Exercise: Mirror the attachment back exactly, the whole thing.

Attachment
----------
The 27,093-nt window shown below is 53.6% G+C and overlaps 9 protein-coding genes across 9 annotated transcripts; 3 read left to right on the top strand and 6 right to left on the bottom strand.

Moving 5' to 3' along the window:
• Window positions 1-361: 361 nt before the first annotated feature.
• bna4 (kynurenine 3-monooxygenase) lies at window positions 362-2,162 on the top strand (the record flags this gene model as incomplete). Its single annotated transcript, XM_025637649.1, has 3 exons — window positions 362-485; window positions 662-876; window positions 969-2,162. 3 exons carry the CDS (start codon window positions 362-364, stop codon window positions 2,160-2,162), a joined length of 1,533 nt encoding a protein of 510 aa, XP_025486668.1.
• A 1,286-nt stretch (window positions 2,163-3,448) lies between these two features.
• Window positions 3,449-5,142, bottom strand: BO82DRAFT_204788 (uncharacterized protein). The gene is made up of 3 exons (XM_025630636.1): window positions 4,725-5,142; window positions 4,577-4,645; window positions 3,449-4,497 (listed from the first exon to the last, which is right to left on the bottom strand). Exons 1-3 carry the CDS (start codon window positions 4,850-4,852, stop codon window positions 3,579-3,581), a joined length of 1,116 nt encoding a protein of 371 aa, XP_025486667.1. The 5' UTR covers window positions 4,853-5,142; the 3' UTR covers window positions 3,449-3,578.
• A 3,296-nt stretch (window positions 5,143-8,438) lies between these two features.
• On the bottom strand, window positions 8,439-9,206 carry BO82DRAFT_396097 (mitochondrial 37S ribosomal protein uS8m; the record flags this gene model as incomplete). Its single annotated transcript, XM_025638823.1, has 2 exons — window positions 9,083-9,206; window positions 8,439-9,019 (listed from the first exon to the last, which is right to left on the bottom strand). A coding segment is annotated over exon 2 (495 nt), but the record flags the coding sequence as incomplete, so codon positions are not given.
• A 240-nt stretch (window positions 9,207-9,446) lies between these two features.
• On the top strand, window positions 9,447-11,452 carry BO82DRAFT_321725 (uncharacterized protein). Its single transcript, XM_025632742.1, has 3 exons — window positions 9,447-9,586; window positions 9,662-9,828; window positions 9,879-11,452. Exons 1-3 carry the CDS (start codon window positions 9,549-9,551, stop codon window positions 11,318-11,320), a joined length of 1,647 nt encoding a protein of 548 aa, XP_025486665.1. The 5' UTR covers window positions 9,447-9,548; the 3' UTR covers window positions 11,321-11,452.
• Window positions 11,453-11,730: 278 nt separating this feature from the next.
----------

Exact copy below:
The 27,093-nt window shown below is 53.6% G+C and overlaps 9 protein-coding genes across 9 annotated transcripts; 3 read left to right on the top strand and 6 right to left on the bottom strand.

Moving 5' to 3' along the window:
• Window positions 1-361: 361 nt before the first annotated feature.
• bna4 (kynurenine 3-monooxygenase) lies at window positions 362-2,162 on the top strand (the record flags this gene model as incomplete). Its single annotated transcript, XM_025637649.1, has 3 exons — window positions 362-485; window positions 662-876; window positions 969-2,162. 3 exons carry the CDS (start codon window positions 362-364, stop codon window positions 2,160-2,162), a joined length of 1,533 nt encoding a protein of 510 aa, XP_025486668.1.
• A 1,286-nt stretch (window positions 2,163-3,448) lies between these two features.
• Window positions 3,449-5,142, bottom strand: BO82DRAFT_204788 (uncharacterized protein). The gene is made up of 3 exons (XM_025630636.1): window positions 4,725-5,142; window positions 4,577-4,645; window positions 3,449-4,497 (listed from the first exon to the last, which is right to left on the bottom strand). Exons 1-3 carry the CDS (start codon window positions 4,850-4,852, stop codon window positions 3,579-3,581), a joined length of 1,116 nt encoding a protein of 371 aa, XP_025486667.1. The 5' UTR covers window positions 4,853-5,142; the 3' UTR covers window positions 3,449-3,578.
• A 3,296-nt stretch (window positions 5,143-8,438) lies between these two features.
• On the bottom strand, window positions 8,439-9,206 carry BO82DRAFT_396097 (mitochondrial 37S ribosomal protein uS8m; the record flags this gene model as incomplete). Its single annotated transcript, XM_025638823.1, has 2 exons — window positions 9,083-9,206; window positions 8,439-9,019 (listed from the first exon to the last, which is right to left on the bottom strand). A coding segment is annotated over exon 2 (495 nt), but the record flags the coding sequence as incomplete, so codon positions are not given.
• A 240-nt stretch (window positions 9,207-9,446) lies between these two features.
• On the top strand, window positions 9,447-11,452 carry BO82DRAFT_321725 (uncharacterized protein). Its single transcript, XM_025632742.1, has 3 exons — window positions 9,447-9,586; window positions 9,662-9,828; window positions 9,879-11,452. Exons 1-3 carry the CDS (start codon window positions 9,549-9,551, stop codon window positions 11,318-11,320), a joined length of 1,647 nt encoding a protein of 548 aa, XP_025486665.1. The 5' UTR covers window positions 9,447-9,548; the 3' UTR covers window positions 11,321-11,452.
• Window positions 11,453-11,730: 278 nt separating this feature from the next.